After five months in port during which the ship underwent a major refit and replacement programme, the Mercy Ships organisation’s hospital ship AFRICA MERCY (16,572-gt, built 1980) is expected to leave Durban this morning (Wednesday) for her next appointment in Cape Town - a bit of Show and Tell at the V&A Waterfront.

After that the hospital ship has an appointment with West Africa - Sierra Leone to be more specific, where she will take up duties in Freetown harbour to administer medical and dental care to thousands of people who may be too poor or otherwise unable to receive medical treatment.

Mercy Africa arrived in Durban on 1 September last year and went straight to the Southern African Shipyards’ quayside at Bayhead, and later to the port’s dry dock for a major refit. Among the maintenance and replacement jobs undertaken was taking out six very large diesel-powered generator engines and replacing them with four new oil-fired generator engines. This necessitated cutting a large hole in the ship’s hull and later closing it up again and making the ship seaworthy.

New fuel storage tanks were created in the ballast tanks, and other electrical work was undertaken, helping to modernise the ship even further (she is the former Danish rail ferry DRONNING INGRID). The inside of the vessel contains six modern and well equipped hospital operating theatres, wards for 78 patients, including recovery and intensive care units, as well as accommodation (and a school) for her crew and staff of around 450 people, all volunteers who actually pay to be on the ship.

Up to 7,000 specialist surgical treatments or operations are provided each year on average – these include cataract removal and lens implant, tumour removal, cleft lip and palate reconstruction, orthopaedics, and obstretic fistula repair. The hospital has its own CT scan, X-Ray and laboratory services, plus a Nikon Coolscope which allows remote diagnosis, transmitted via an onboard satellite communications system.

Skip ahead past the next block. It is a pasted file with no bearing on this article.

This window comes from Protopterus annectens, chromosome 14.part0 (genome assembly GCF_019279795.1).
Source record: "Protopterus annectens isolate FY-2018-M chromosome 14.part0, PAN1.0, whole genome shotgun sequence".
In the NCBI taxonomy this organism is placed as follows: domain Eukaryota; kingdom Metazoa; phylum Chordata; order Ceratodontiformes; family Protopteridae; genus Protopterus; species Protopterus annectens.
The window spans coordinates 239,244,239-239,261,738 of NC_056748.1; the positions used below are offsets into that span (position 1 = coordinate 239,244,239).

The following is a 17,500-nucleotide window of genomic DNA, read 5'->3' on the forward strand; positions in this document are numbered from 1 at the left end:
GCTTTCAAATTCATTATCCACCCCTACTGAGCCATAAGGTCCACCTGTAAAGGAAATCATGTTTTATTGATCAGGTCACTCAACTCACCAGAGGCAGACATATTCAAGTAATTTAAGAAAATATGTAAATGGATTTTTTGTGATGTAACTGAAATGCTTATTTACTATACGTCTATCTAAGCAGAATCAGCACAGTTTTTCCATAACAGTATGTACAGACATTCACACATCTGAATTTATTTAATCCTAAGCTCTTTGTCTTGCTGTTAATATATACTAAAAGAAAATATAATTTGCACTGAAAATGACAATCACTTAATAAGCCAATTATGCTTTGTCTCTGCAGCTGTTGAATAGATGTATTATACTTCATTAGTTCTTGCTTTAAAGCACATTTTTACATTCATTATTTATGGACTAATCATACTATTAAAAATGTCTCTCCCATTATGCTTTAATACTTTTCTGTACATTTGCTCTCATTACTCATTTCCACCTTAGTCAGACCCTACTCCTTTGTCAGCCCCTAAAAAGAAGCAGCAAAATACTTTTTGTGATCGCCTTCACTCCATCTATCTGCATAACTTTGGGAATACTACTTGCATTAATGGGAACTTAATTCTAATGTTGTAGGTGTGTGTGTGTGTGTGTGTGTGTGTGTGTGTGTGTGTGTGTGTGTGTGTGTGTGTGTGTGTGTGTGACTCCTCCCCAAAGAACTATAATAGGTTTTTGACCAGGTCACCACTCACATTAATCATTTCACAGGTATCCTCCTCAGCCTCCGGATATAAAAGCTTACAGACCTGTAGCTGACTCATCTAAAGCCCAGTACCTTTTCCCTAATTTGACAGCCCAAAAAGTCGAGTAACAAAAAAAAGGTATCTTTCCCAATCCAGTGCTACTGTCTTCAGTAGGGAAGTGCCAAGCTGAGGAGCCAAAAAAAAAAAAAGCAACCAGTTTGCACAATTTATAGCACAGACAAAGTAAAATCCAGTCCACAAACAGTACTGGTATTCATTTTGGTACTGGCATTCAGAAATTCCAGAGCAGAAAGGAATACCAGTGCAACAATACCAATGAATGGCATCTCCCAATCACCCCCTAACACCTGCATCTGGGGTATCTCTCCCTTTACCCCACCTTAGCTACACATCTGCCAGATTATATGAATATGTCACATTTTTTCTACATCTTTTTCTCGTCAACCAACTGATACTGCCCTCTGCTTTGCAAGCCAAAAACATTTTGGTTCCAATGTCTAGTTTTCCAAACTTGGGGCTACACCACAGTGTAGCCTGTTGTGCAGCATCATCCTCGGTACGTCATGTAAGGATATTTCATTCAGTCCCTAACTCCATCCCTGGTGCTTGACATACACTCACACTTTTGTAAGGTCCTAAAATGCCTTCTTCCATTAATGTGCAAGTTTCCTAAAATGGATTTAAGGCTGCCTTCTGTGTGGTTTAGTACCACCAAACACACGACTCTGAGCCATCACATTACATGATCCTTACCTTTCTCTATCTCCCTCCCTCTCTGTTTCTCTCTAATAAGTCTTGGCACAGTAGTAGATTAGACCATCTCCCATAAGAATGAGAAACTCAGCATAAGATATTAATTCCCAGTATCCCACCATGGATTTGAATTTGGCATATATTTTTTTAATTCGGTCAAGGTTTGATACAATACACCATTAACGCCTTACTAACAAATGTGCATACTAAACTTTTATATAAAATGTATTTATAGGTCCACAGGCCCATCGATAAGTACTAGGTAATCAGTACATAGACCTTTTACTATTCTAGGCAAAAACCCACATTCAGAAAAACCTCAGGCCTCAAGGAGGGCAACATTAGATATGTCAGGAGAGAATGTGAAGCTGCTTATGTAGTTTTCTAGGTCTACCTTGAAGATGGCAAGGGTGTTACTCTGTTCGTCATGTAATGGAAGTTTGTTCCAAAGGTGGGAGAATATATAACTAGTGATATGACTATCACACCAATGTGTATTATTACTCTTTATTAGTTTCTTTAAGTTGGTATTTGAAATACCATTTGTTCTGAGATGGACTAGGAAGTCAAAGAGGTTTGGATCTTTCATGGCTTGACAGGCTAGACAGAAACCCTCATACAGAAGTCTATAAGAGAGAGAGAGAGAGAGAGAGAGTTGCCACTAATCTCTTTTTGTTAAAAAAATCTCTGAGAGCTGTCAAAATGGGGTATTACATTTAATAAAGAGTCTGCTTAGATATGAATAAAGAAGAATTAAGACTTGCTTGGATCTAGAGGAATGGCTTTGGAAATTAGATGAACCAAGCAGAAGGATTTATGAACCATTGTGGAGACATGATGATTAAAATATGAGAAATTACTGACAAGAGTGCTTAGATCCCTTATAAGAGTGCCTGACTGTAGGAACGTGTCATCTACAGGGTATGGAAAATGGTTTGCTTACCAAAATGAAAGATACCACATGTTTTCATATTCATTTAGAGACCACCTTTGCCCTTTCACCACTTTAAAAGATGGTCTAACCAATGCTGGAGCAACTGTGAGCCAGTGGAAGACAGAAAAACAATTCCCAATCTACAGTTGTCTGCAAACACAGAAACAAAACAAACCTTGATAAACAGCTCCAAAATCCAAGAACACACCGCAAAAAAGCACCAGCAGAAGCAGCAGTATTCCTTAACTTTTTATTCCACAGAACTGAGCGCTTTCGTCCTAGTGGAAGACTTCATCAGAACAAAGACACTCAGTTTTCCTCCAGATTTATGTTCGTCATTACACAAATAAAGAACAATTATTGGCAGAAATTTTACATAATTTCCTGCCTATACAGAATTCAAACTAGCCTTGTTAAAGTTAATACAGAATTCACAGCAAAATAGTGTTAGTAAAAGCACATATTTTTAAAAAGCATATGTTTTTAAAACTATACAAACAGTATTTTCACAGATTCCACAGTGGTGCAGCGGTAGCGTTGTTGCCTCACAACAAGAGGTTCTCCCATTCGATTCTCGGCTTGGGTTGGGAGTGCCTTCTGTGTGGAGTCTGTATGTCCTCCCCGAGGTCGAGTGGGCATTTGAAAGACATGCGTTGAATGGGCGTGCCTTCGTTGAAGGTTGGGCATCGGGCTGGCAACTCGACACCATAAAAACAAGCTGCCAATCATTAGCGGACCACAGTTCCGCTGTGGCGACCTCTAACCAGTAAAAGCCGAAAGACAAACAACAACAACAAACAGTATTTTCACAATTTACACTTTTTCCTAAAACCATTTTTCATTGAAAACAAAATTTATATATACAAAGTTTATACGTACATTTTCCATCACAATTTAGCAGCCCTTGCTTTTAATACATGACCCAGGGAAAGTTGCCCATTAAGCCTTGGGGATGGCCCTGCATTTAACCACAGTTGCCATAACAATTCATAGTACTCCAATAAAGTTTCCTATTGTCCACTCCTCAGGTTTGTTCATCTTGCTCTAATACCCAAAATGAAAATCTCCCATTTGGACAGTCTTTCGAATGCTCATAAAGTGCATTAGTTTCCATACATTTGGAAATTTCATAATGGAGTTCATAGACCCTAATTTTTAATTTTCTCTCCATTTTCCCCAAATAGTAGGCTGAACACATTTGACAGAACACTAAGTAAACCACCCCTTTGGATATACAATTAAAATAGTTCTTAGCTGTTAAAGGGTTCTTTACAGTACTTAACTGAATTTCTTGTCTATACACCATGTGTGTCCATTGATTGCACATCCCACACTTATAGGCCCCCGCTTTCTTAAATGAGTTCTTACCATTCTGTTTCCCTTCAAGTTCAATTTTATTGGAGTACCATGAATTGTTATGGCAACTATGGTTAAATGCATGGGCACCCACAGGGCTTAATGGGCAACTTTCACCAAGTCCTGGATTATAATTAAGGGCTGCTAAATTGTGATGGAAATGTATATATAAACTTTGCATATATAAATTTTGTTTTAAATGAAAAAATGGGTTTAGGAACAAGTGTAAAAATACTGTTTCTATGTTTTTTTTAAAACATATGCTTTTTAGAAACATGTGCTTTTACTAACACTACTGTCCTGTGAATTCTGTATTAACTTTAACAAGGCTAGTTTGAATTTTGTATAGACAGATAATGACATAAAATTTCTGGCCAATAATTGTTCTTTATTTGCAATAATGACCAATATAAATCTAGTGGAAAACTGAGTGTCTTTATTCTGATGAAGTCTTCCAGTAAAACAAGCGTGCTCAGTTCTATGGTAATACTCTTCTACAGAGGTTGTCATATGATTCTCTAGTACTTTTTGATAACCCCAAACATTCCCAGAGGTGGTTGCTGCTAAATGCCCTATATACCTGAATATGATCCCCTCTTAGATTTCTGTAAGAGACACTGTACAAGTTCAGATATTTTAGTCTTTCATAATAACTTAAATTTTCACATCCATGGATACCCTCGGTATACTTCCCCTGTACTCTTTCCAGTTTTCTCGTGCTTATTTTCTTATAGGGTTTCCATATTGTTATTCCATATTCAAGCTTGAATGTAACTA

All treatment provided by Mercy Ships is free and while the ship is in port, often for several months at a time, rooms are taken ashore where treatment can be provided close to where the people live or work. The ship is used to help train up local medical personnel and often when Africa Mercy leaves port for another in Africa the clinics or treatment rooms remaining behind are able to continue with local personnel in charge.

Africa Mercy’s stay in Durban has been about two months longer than anticipated due to delays at the shipyard and additional work but during this lengthy stay in port many of the people working on board the ship returned to their homes in various parts of the world to visit families and friends.

Others who chose to stay or were unable to travel were lodged at the Appelsbosch Hospital Training College – built inland of Tongaat in the 1980s but now unused for its original purpose.

A number of the team went off to provide medical services in selected parts of the country. This included dental clinics in rural parts of KwaZulu Natal, while another group of specialists teamed up with The Fred Hollowes Foundation South Africa and the Eastern Cape Provincial Department of Health to bring eye care and cataract surgery to people with little or no access to medical care. The team worked in several parts of the Eastern Cape.

With news that the ship was nearing the end of her repairs most of the staff and crew of 450 have returned to the ship as she prepares to sail out of the port that has been her home for the past five months. The sight of the big white hospital ship filling the quayside at Bayhead is going to be missed, as will not doubt all those who lived and worked in South Africa throughout the refit, providing health care from a sense of giving and compassion, while looking for no reward. Bon voyage, Africa Mercy, and as the Scots are known to say, “Will ye no come back again?”